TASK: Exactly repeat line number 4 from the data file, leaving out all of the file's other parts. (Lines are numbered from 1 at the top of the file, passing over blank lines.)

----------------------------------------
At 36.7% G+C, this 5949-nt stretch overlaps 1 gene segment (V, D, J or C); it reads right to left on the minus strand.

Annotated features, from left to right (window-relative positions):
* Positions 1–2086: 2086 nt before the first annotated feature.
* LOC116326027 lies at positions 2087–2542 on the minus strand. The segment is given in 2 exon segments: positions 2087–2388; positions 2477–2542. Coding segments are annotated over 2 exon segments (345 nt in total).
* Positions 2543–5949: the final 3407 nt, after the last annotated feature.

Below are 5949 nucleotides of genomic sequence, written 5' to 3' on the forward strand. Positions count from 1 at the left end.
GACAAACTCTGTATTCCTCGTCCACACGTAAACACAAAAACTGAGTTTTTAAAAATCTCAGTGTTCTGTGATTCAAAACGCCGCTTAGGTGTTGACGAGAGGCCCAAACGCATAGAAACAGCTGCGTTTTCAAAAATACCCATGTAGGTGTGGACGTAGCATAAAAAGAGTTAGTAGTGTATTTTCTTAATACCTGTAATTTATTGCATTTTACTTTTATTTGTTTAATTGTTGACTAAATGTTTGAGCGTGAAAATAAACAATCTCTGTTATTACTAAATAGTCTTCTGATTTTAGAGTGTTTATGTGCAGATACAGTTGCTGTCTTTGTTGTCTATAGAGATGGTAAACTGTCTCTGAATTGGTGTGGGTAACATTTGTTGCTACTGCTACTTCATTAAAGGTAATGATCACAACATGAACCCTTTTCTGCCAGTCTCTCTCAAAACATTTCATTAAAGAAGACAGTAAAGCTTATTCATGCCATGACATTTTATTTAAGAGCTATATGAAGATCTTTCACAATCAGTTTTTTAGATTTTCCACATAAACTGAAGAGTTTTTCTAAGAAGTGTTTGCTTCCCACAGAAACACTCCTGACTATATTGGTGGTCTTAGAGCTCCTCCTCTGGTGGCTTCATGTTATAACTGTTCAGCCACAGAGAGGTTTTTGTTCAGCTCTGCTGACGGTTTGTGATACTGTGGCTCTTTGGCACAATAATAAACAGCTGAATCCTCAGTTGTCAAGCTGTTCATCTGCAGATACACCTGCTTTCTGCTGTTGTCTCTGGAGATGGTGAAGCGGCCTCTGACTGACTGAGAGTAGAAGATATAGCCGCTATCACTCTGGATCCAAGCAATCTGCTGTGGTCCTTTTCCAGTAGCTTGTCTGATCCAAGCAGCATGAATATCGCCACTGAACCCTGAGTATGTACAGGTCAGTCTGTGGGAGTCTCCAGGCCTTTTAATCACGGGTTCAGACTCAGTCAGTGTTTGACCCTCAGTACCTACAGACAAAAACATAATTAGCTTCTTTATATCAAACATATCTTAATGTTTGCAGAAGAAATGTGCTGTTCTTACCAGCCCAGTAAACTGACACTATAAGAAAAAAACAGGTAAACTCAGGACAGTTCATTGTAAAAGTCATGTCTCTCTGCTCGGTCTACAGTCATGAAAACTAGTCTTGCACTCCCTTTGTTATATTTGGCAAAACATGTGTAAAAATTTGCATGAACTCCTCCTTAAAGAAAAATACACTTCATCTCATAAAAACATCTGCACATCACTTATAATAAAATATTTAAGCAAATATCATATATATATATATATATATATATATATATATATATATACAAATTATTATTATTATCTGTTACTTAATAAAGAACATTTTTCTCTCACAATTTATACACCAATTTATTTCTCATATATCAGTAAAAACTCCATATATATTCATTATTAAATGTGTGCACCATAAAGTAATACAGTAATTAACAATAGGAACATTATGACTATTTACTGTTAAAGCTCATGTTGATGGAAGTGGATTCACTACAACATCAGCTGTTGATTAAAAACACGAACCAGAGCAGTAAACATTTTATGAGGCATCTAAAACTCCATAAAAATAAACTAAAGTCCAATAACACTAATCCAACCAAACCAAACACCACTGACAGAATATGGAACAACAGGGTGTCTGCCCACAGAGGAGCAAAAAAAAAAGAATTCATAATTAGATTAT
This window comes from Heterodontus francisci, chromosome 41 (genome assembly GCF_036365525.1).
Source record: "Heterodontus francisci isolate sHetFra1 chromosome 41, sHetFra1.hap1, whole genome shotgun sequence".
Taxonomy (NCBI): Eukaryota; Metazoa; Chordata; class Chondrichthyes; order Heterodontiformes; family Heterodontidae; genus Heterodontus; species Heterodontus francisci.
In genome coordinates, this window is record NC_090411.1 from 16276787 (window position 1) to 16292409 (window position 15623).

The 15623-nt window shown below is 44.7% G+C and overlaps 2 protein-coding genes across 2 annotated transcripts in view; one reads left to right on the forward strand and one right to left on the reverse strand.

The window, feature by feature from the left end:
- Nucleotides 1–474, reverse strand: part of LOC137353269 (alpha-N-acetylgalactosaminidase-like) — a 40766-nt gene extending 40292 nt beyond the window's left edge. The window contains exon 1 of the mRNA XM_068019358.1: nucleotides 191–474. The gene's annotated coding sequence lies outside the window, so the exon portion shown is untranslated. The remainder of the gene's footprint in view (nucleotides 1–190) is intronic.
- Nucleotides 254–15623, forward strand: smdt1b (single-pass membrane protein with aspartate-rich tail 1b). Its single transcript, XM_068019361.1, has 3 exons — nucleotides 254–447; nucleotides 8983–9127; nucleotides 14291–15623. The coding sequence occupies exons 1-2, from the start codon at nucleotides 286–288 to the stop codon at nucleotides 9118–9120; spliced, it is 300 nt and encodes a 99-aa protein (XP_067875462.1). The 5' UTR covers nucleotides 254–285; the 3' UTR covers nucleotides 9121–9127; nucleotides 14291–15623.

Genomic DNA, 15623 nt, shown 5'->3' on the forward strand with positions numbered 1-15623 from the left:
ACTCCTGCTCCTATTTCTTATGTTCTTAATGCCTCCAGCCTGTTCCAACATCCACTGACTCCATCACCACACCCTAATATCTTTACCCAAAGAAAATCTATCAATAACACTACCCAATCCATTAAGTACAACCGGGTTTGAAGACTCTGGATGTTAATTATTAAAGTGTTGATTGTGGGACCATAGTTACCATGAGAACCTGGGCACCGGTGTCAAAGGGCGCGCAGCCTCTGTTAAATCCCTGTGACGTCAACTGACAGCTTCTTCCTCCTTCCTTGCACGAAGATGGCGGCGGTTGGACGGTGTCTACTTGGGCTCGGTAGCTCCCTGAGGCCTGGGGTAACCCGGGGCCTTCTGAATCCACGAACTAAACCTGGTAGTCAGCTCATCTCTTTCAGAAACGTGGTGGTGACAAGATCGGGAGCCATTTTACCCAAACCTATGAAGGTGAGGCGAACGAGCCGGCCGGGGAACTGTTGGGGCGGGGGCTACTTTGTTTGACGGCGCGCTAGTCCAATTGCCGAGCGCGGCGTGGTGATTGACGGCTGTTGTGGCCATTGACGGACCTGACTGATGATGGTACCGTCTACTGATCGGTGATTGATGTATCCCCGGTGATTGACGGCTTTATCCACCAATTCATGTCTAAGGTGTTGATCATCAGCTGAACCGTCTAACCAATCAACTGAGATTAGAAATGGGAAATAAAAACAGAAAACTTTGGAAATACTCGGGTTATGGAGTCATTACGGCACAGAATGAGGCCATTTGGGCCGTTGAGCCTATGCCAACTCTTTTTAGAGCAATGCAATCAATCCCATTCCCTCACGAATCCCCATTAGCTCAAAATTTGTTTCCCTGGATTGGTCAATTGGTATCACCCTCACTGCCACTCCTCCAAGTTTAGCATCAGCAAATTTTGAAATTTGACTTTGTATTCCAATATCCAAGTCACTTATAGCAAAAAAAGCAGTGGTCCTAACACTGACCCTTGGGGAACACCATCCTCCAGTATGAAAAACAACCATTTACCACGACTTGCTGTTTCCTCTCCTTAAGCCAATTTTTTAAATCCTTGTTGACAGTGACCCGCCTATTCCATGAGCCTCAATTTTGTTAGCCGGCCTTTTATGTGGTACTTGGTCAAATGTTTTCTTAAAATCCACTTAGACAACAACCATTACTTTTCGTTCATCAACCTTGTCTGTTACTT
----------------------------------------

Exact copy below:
* LOC116326027 lies at positions 2087–2542 on the minus strand. The segment is given in 2 exon segments: positions 2087–2388; positions 2477–2542. Coding segments are annotated over 2 exon segments (345 nt in total).